Six-figure lesson in workplace relations rights and responsibilities: Does your company have its ducks in a row?
A recent Australian legal case has demonstrated the primary responsibility employers have in ensuring all staff-management protocols abide by workplace relations laws.
A former supermarket employee was awarded over $650,000 for debilitating back injuries sustained while at work. The presiding judge was unwilling to accept that the employee’s delay in filing a formal complaint could be taken as evidence against any claim of employer negligence.
The man was awarded the sum after the judge found the supermarket company had been negligent when carrying out a risk assessment on a piece of temporary workplace equipment, and failing to ensure that staff were properly trained in its use. The amount awarded included compensation for general physical and psychological damages incurred, and for income lost in the past and future due to the injuries.
The supermarket defended its actions by attempting to claim that the man’s injuries were probably caused by the unrelated use of a stepladder or subsequent work as a plumber. They also pointed out that the plaintiff did not report the injury to the company or a doctor for four and a half months.
Yet, the judge accepted the plaintiff’s claim that the injury and subsequent pain – exacerbated by use of a stepladder – was brought about by the initial improper use of workplace equipment.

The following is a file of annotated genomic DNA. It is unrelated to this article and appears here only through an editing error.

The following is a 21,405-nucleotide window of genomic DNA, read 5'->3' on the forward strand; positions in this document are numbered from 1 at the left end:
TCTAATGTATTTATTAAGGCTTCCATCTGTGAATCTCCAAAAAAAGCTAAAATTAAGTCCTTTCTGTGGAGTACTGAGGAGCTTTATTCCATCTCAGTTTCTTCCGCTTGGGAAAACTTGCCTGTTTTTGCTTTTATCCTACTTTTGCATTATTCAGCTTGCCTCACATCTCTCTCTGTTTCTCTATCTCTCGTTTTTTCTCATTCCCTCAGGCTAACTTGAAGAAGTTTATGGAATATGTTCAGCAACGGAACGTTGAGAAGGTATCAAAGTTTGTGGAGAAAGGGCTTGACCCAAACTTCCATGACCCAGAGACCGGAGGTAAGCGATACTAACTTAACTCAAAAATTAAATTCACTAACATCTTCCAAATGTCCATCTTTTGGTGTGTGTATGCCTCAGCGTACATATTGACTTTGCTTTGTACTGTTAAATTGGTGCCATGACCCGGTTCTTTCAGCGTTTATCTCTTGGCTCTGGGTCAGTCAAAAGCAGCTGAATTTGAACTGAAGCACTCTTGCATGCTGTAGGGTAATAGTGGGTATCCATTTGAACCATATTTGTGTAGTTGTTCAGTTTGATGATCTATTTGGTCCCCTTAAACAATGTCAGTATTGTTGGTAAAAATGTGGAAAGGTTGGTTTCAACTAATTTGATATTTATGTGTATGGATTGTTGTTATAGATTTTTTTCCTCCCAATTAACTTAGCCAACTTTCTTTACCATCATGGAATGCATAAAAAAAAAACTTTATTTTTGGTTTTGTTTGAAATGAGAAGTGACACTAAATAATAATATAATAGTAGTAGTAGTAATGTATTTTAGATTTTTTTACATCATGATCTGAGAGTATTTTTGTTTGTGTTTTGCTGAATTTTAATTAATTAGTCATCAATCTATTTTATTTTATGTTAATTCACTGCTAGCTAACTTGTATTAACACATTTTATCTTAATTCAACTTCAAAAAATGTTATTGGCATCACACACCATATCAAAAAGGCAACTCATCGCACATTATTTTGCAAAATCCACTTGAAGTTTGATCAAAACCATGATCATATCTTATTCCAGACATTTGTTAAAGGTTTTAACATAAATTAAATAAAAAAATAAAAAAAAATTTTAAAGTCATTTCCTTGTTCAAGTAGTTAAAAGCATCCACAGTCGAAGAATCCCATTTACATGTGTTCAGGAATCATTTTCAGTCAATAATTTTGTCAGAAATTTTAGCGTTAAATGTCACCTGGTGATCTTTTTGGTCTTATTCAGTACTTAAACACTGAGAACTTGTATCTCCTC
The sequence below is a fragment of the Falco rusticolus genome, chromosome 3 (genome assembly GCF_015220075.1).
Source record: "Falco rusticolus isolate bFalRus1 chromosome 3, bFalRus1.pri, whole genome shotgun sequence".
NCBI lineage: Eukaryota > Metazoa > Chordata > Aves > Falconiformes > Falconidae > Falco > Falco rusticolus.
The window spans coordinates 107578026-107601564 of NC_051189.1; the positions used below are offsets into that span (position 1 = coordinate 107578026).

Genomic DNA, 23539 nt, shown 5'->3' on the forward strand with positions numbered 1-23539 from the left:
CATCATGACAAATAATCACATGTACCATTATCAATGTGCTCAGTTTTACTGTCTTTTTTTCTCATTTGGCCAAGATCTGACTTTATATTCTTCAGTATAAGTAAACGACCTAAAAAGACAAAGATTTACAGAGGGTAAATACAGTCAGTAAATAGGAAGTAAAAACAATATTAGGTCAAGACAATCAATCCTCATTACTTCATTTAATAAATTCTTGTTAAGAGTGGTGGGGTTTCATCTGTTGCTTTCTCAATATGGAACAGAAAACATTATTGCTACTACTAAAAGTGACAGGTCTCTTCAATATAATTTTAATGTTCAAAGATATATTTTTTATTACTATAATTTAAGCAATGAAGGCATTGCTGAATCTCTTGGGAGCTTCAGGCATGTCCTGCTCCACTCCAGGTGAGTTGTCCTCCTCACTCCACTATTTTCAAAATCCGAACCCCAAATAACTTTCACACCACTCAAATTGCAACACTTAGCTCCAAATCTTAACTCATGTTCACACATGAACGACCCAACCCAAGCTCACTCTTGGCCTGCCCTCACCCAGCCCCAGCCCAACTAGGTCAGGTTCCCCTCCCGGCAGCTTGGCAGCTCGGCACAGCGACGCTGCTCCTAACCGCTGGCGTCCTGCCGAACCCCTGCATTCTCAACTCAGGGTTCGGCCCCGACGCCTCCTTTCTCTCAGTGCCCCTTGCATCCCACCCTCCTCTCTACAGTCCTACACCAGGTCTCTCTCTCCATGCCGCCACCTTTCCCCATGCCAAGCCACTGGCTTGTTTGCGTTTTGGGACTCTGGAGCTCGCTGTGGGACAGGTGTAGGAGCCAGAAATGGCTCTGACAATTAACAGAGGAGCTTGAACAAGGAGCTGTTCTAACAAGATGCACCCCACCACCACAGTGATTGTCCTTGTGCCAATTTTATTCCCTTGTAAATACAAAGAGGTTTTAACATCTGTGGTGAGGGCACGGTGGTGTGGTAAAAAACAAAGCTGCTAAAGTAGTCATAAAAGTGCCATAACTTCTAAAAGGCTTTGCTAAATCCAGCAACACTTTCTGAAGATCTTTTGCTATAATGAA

Importantly, the judge also argued that the mere fact or absence of a formal complaint did not prove or disprove anything.
The judge’s ruling on this case demonstrates that the absence or presence of a formal employee complaint has no bearing on the legitimacy of a claim. The right and responsibilities employers and employees have to one another under the Fair Work Act stand irrespective of an employee’s initiative in filing a formal complaint. As the ruling illustrates, it is the employer’s responsibility to ensure that the employee’s rights are protected and maintained, not the employee’s.
A costly ruling such as this could have been avoided, had the company been aware of its responsibilities under the current Fair Work Act.
This case demonstrates that all employers are obliged to ensure they fully understand their responsibilities to their staff, and the practices and protocols designed in accordance with the Fair Work Act.
iHR Australia’s Employee Relations 101 training program provides a broad introduction to relevant workplace legislation, and associated practices and guiding principles in relation to staff management. This workshop seeks to explain to participants how to strike a balance between meeting business objectives, while ensuring proper employee relations are maintained. During this program, participants are also given the opportunity to practise newly acquired skills through interaction with the actors, building confidence and embedding learning.
This workshop will provide participants with comprehensive instruction in all aspects of workplace relations, including:
• The industrial relations landscape
• The Fair Work Act and the role of the Fair Work Commission
• The employee lifecycle
• Effective recruitment
• EEO and discrimination legislation
• Lawfully managing behaviour and conduct
• Performance management
• Managing termination
• Lawfully managing leave
• The role of HR
All iHR programs are based on adult learning principles and are designed to maximise learner engagement and transfer of learning. A signature feature of all iHR programs is the use of our unique training methodology Workplace Reality Theatre.